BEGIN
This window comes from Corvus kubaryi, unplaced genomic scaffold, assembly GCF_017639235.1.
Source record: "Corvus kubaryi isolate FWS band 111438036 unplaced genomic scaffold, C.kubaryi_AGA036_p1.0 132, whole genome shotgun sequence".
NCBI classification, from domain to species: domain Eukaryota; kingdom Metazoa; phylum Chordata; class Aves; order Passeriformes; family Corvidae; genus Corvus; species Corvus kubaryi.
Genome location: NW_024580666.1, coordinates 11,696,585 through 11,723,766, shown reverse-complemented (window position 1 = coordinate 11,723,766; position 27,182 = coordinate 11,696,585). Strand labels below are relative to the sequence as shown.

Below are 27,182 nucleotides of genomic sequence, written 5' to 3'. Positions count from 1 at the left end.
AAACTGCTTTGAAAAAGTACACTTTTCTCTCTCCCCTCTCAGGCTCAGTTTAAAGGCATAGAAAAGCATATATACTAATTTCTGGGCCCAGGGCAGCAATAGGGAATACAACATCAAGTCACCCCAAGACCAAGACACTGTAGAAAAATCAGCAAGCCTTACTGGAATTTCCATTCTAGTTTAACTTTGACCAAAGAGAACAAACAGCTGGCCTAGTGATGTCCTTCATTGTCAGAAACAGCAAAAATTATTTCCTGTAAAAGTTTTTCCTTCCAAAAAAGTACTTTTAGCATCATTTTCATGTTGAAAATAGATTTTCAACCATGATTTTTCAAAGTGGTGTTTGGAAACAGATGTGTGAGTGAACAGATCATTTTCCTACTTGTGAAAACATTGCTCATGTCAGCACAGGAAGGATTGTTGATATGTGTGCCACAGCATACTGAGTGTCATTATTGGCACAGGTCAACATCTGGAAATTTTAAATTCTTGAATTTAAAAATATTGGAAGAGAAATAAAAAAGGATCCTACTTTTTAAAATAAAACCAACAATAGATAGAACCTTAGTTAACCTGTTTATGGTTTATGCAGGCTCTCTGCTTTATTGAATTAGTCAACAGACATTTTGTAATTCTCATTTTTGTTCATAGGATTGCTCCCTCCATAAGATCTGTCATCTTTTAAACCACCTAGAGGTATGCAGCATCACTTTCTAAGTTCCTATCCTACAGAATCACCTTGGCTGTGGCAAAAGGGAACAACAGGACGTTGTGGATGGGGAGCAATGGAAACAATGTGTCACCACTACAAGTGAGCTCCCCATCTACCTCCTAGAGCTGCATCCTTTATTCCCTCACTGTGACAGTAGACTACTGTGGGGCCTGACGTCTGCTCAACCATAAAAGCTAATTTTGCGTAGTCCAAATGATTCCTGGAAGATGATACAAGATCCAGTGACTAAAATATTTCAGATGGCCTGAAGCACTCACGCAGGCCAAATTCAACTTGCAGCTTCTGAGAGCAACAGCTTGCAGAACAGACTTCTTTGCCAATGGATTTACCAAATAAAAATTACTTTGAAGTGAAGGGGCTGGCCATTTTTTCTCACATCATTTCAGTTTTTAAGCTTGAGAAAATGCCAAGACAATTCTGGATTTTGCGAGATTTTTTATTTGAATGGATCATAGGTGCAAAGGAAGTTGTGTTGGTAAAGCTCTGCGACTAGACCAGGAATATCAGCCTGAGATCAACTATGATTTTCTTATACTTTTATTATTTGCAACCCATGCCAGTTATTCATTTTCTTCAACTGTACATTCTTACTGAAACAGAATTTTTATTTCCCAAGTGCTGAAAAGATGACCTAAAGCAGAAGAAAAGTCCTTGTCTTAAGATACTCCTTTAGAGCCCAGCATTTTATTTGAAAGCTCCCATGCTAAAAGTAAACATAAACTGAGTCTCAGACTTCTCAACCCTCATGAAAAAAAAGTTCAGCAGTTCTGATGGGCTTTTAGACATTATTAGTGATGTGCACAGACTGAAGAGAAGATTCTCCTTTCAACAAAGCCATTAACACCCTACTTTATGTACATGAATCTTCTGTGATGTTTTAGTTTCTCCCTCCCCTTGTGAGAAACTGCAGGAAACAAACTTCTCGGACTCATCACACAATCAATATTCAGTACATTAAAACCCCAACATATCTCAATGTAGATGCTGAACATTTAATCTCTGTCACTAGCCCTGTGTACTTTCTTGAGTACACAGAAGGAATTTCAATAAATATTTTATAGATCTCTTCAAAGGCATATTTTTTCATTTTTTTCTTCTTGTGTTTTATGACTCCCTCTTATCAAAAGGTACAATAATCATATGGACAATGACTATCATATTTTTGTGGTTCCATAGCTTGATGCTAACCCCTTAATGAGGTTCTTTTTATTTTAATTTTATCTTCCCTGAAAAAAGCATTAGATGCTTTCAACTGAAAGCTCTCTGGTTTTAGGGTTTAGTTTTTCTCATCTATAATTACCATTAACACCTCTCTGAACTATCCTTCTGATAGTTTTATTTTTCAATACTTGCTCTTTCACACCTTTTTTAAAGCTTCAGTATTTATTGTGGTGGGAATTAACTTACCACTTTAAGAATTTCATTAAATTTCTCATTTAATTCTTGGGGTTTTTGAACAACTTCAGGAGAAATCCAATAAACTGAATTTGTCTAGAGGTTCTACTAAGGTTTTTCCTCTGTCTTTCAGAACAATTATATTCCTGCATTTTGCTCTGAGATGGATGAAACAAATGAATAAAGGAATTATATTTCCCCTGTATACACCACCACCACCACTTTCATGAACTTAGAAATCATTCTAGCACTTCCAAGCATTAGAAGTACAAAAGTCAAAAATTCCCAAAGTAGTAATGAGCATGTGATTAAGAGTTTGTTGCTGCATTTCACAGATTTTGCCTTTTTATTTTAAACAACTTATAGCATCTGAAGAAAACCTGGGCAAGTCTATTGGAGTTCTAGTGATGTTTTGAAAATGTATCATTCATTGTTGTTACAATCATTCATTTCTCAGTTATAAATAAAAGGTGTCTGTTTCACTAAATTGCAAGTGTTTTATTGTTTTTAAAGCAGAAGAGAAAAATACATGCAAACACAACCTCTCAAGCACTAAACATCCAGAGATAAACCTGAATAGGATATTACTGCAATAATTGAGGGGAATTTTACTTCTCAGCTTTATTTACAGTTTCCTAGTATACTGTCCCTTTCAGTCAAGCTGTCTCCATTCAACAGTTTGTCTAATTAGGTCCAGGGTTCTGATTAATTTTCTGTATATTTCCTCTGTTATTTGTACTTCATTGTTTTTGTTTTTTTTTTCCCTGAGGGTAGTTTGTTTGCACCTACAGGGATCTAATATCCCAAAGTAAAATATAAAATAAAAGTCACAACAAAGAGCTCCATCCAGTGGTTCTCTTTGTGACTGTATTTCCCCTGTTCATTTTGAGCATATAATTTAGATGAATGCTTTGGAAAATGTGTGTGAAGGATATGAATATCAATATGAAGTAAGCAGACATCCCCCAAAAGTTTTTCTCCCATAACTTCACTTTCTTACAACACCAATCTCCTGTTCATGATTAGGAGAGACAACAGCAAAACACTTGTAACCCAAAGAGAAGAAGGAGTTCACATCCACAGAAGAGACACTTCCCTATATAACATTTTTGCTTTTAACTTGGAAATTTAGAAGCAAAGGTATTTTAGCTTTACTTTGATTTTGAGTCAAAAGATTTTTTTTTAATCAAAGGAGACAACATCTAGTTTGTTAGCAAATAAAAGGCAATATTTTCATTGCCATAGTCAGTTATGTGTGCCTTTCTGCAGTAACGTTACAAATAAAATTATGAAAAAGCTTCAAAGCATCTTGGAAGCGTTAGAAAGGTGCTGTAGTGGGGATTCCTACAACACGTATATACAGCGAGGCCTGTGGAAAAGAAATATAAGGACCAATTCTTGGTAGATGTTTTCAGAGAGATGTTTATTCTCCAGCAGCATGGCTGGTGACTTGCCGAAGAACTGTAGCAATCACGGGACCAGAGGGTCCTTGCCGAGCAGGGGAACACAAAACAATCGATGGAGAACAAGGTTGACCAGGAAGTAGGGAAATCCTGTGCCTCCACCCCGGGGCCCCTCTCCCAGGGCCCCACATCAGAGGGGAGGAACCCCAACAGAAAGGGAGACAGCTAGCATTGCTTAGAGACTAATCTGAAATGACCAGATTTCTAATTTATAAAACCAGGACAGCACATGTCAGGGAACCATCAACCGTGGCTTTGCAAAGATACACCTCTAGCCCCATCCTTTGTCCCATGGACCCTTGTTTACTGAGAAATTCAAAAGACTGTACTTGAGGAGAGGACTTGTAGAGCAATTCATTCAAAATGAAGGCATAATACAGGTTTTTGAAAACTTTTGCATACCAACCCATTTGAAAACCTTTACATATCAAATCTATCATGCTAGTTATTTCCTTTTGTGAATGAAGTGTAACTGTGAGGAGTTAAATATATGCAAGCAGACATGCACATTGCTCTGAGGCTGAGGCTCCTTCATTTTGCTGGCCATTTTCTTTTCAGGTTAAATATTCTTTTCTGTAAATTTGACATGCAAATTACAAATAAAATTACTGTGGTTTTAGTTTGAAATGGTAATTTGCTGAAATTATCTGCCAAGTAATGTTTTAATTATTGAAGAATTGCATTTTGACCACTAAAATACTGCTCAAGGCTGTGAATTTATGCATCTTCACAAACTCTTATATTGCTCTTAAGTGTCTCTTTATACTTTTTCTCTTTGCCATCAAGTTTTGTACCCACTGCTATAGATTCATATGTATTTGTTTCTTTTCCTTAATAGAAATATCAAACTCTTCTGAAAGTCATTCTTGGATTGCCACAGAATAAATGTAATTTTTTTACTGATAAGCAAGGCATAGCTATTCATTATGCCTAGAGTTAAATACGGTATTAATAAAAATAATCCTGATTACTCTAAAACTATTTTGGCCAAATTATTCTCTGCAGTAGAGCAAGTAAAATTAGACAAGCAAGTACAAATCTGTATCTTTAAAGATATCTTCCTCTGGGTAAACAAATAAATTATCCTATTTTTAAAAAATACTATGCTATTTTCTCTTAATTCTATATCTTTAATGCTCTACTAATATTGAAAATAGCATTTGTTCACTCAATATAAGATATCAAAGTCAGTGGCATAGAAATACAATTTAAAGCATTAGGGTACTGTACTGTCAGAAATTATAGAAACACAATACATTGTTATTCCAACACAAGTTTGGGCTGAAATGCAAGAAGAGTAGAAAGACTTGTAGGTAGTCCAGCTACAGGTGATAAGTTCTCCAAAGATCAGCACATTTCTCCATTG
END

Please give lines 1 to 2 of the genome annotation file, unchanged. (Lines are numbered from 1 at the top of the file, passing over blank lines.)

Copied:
This window comes from Corvus kubaryi, unplaced genomic scaffold, assembly GCF_017639235.1.
Source record: "Corvus kubaryi isolate FWS band 111438036 unplaced genomic scaffold, C.kubaryi_AGA036_p1.0 132, whole genome shotgun sequence".